SA Bass - - Contents - John Baden­horst / Edi­tor

As I sit and write this piece for the lat­est pub­li­ca­tion, I sit and won­der about where things are head­ing these days. An­other fuel in­crease has been felt by ev­ery sin­gle in­di­vid­ual in this beau­ti­ful coun­try of ours. A rise in fuel prices means that the sport we love so much be­comes even more ex­pen­sive in our en­deav­ours to get there, the cost of tackle and the knockon ef­fect fil­ters down to ba­sics such as food. As ded­i­cated an­glers agree, we al­ready have to bud­get care­fully for our fish­ing trips and with the way things are go­ing, those bud­gets be­come even tighter. In all walks of life, when hu­mans feel the eco­nomic crunch, the first as­pect of the bud­get to take a knock is the bud­get al­lo­cated for en­ter­tain­ment and in our case, it hap­pens to be bass fish­ing. Let’s just hope that our gov­ern­ment finds a way to put a stop to this mad­ness. What I find in­ter­est­ing is that neigh­bour­ing coun­tries are pay­ing thirty per­cent less for their fuel and yet the fuel they use is pro­cessed right here in South Africa!

We pay our taxes, we con­trib­ute to the cof­fers of the ones in power and yet, we have more power out­ages due to so called “ca­ble theft” than ever be­fore. Res­i­dents of neigh­bour­hoods have to jump in and fix pot­holes in their own streets and refuse re­moval on a reg­u­lar ba­sis is some­thing that seems to be a part of a dis­tant past. Yet, we keep pay­ing our taxes or else, we will be the ones who would prob­a­bly be sit­ting be­hind bars in the fu­ture. A friend of mine re­cently sug­gested with­hold­ing taxes un­til the pow­ers that be can make changes for the bet­ter.

Closer to home for us an­glers, the hy­acinth prob­lem is now not only preva­lent in Har­te­beestpoort Dam but also be­com­ing a prob­lem in ar­eas such as Rood­ekop­jes, Mur­ray Park and a host of other dams around the coun­try. What would it take for local gov­ern­ment to ac­tu­ally do some­thing about the is­sue? In most cases it is a sit­u­a­tion of “a lit­tle too lit­tle, too late” as we’ve seen in re­cent times where the prob­lem should have been ac­tively com­bated be­fore it got to the point where it is right now. There are many or­gan­i­sa­tions and in­di­vid­u­als that have tried to get the needed per­mis­sion to do some­thing con­struc­tive about the is­sue and yet, be­cause of red tape, find that they are not al­lowed to do so at their own cost and worse, if they do, they might be charged for break­ing some law. Then, not only as a South African cit­i­zen but as a con­tribut­ing mem­ber of our coun­try and a tax payer just like you, I also start ask­ing questions but alas, ask­ing these to our local gov­ern­ment results in an­other run around.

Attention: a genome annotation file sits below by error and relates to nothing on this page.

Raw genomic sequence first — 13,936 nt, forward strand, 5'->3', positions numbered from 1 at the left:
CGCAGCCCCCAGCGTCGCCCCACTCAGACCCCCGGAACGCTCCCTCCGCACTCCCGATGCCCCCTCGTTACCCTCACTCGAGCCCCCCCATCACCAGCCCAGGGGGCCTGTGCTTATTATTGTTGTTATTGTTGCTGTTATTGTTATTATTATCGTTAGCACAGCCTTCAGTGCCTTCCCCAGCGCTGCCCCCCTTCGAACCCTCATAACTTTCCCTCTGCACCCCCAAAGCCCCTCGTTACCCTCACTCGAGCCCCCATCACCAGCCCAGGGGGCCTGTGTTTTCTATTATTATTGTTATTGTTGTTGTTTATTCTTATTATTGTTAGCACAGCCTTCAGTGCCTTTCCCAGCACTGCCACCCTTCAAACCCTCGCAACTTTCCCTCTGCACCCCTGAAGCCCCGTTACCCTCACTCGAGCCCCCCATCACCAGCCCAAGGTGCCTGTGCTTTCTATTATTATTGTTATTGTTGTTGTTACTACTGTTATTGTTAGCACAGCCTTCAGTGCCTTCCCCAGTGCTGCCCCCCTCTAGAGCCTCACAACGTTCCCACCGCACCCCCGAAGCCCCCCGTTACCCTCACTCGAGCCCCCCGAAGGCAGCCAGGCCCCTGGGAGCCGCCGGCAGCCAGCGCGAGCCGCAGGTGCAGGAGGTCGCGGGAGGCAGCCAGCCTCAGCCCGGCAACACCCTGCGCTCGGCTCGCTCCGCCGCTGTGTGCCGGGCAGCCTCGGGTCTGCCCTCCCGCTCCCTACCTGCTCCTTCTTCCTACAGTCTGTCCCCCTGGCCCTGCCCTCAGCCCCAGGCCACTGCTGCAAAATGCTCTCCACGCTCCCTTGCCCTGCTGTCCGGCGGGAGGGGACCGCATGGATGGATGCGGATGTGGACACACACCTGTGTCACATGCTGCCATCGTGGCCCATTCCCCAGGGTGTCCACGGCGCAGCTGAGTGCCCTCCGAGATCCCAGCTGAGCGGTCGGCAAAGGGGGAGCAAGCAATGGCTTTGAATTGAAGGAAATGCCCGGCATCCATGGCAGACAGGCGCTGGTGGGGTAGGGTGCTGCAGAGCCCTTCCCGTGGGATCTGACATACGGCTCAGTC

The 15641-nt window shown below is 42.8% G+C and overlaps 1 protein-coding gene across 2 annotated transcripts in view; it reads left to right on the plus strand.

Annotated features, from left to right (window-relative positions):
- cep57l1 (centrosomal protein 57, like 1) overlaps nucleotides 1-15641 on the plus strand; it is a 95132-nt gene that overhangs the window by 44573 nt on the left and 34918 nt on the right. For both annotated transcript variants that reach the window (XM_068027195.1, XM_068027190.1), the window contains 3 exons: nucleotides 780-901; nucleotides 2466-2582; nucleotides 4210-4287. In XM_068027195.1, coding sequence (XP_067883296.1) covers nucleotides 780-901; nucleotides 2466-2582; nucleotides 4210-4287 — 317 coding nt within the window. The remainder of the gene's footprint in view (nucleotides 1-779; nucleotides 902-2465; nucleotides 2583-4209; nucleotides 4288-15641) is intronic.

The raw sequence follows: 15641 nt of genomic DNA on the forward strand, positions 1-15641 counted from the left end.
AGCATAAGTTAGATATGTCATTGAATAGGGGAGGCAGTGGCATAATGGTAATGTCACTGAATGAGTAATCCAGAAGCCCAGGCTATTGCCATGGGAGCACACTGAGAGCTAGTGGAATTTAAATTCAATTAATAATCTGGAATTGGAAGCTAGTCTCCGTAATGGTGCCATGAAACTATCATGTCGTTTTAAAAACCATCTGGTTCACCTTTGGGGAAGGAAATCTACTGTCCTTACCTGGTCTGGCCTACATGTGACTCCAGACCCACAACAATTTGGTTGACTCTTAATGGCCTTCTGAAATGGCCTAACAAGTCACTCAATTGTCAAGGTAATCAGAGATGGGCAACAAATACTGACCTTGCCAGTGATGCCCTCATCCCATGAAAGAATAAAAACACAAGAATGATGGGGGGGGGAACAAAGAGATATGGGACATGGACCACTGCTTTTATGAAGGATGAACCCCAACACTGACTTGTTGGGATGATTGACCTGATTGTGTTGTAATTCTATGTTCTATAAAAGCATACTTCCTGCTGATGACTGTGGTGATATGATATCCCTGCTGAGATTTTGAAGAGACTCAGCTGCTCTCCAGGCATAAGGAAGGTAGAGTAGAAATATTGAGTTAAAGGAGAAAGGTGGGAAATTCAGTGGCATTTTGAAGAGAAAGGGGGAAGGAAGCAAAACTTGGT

With de­light, some an­glers are al­ready look­ing for­ward to the up­com­ing pre-spawn sea­son and al­though win­ter fish­ing pat­terns still per­sist and will do so for some weeks, there is a clear in­di­ca­tion that the up­com­ing spawn might be a very good one in­deed. With the FLW Cast-for-Cash fi­nal and the up­com­ing FLW Small Craft Cham­pi­onship, and a host of other tour­na­ments on the hori­zon, there is still plenty to look for­ward to as we head into Au­gust and Septem­ber. Very few mem­bers of the pub­lic re­al­ize that in a cou­ple of months, the Olympics of Fish­ing is be­ing hosted by South Africa and with this in mind, the early part of next year is go­ing to be a very busy time for an­glers and spec­ta­tors.

In this is­sue of SA Bass magazine, we look at an­other host of in­ter­est­ing views, tips and ideas from our reg­u­lar con­trib­u­tors and field ed­i­to­rial team to help you make the right se­lec­tions in terms of weather or wa­ter con­di­tions in or­der to have the best pos­si­ble chance of brav­ing the cold and still catch­ing a fish to smile about.

Grab a friend, a flask, some tackle and a smile and hope­fully we will see you out on the wa­ter.

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